I was asked for advice from a new reader as to how to approach learning here.
As far as my writings go, overall they will be much easier to understand than the Bailey material. It will generally be helpful though to either start at the beginning of the archives and read some each day, or at least start at the beginning of the discussion of the current subject material and move up to the present. I attempt to guide each subject so a new person can read a few posts and catch up with the current thought.
During these past three years I have attempted to introduce some new concepts and clarify some old ones that will be useful to students in their quest for understanding. Therefore, those who have read all the archives have a fairly clear idea of where I am going with new material, but hopefully those who are new will catch on quickly and feel comfortable posting.
Whenever I introduce a word that is not known to most of the group I attempt to define it clearly, because words not understood can greatly hinder understanding.
On the other hand, reading Djwhal Khul is a different matter. He is writing for the serious student of the Ancient Wisdom and expects his readers to have already done some homework before taking him on.
Somewhere in the 24 books will be a definition of most of his terms, but you can often read hundreds of pages without getting a clear meaning to some of his words and phrases.
Therefore, an essential ingredient to accompany you in reading DK is a good glossary to Theosophical, Buddhic and Hindu terms. You can find this at: LINK
For those of you who are attempting to read the Bailey material let me give you some advice that would have greatly helped me if I had it when I first started studying the books.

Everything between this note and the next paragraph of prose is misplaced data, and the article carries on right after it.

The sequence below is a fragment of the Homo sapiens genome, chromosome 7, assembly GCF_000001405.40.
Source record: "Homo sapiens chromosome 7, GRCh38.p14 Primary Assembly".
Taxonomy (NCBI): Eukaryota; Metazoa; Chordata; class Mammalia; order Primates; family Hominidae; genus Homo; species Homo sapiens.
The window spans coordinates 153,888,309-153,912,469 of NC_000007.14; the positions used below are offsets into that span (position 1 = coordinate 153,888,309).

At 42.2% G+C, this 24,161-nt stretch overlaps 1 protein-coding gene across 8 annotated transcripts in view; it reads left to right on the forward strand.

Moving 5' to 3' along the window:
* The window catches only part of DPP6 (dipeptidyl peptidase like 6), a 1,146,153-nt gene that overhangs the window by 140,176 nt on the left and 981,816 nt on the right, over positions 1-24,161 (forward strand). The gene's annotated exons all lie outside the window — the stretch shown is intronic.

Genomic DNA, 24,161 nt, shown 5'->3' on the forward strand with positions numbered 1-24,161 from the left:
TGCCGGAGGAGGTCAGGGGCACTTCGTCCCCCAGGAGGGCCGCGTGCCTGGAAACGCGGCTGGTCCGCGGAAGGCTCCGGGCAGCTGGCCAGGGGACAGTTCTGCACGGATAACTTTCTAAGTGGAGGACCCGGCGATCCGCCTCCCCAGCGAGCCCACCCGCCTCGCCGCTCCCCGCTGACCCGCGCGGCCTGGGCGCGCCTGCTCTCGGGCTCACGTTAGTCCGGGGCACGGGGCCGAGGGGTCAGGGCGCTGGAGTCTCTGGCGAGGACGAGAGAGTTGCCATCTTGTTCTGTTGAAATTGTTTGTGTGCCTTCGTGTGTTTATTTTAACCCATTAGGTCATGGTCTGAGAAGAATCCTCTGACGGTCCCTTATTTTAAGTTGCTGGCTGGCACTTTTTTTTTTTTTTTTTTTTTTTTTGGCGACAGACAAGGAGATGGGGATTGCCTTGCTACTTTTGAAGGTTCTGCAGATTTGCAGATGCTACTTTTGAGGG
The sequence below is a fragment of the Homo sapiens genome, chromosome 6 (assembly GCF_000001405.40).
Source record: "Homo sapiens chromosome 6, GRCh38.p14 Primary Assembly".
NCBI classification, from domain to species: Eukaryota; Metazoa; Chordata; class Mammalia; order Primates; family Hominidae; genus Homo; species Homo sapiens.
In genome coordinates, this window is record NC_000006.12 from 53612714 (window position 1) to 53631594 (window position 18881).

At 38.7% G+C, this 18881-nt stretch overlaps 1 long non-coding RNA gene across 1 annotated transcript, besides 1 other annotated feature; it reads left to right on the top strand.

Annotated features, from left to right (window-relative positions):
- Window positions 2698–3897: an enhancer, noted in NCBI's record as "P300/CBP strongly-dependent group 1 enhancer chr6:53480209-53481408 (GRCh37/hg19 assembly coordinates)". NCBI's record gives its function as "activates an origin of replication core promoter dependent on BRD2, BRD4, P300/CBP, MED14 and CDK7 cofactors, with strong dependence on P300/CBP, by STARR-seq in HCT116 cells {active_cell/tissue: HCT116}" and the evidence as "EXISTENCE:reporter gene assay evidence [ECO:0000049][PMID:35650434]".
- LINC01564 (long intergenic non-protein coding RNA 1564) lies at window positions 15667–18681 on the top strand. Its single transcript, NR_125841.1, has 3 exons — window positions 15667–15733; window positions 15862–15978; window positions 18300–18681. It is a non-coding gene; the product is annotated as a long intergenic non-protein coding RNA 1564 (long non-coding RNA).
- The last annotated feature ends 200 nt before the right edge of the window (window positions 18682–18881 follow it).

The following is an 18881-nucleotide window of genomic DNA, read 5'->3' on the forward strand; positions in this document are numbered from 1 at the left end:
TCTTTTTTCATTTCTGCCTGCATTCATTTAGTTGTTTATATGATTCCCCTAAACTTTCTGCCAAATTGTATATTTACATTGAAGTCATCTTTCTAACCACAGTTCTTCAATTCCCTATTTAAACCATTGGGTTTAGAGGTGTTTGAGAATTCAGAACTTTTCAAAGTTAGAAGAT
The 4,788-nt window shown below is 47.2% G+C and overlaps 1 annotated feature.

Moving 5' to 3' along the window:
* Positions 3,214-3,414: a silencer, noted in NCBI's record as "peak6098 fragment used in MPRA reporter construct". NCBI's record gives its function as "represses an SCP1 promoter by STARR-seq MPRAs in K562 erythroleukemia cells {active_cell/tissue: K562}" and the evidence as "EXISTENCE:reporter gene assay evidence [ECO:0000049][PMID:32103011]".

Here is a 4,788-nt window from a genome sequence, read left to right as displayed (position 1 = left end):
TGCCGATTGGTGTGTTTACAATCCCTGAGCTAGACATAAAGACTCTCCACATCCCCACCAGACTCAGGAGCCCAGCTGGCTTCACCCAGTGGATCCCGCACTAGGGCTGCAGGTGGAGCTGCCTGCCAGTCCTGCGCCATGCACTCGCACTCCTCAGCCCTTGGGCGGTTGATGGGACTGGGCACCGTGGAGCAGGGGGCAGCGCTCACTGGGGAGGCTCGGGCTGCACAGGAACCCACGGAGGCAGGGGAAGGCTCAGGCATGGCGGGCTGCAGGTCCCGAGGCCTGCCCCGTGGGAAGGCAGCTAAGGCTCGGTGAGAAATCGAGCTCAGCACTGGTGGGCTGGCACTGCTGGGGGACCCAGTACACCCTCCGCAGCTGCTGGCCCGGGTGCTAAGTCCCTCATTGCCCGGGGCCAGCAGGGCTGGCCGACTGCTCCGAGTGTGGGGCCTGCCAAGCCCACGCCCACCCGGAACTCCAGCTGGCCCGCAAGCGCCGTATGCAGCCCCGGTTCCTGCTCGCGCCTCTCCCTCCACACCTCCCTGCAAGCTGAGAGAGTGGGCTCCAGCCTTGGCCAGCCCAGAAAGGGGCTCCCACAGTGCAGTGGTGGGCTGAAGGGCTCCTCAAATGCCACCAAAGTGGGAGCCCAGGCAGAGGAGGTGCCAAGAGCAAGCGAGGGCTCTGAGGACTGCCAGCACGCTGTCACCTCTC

Every time you come across a word you do not know make a note of it and look it up in the glossary. Keep a record of these words and their meanings so you can go back and refer to them when needed.
If you do this one simple thing it will not be that long before the Bailey material becomes as easy to read as Stephen King.
As you’re reading the material for the first time there will come regular intervals where you will feel it is all beyond your understanding and that you are wasting your time. Fortunately, he addressed this issue.
He tells us to not worry about the times we are reading his material and do not seem to be absorbing it. He encourages us to move along and continue reading anyway – that we are taking in more than we think and if we continue the day will come when the pieces will fit together and understanding will be realized.
This was certainly the case with me. I had to force my way through my first Bailey book (in the early Seventies) for I had no glossary and no knowledge of Theosophy and knew of no other person on the earth who had even read any of the books. But then after reading two or three of the books I started getting much more comfortable with the writing and they have continued to become clearer to this day.
Actually, reading Isaiah from the Bible may be even more difficult to adjust to than Djwhal Khul’s writings. I had to read him a half dozen times before I could start to make sense of those mysterious words. Then, of course, the Book of Revelation is more difficult still.
Those with an LDS background will relate to a light-hearted problem Mormon students have. In the church beginning students sometimes complain that the regular Christians have it easy. All they have to learn is one book – The Bible. But a good Mormon has to be proficient in four books of scripture – The Bible, the Book of Mormon, Doctrine and Covenants and Pearl of Great Price.
Now for a seeker unfettered by Dogma, the Mormon problem seems like a piece of cake. Once the Bailey books are seen to contain great light you have 24 more books to incorporate into your learning, not to mention voluminous Secret Doctrine and dozens of other good books by various enlightened authors. Then there’s the Keys archives to keep you busy.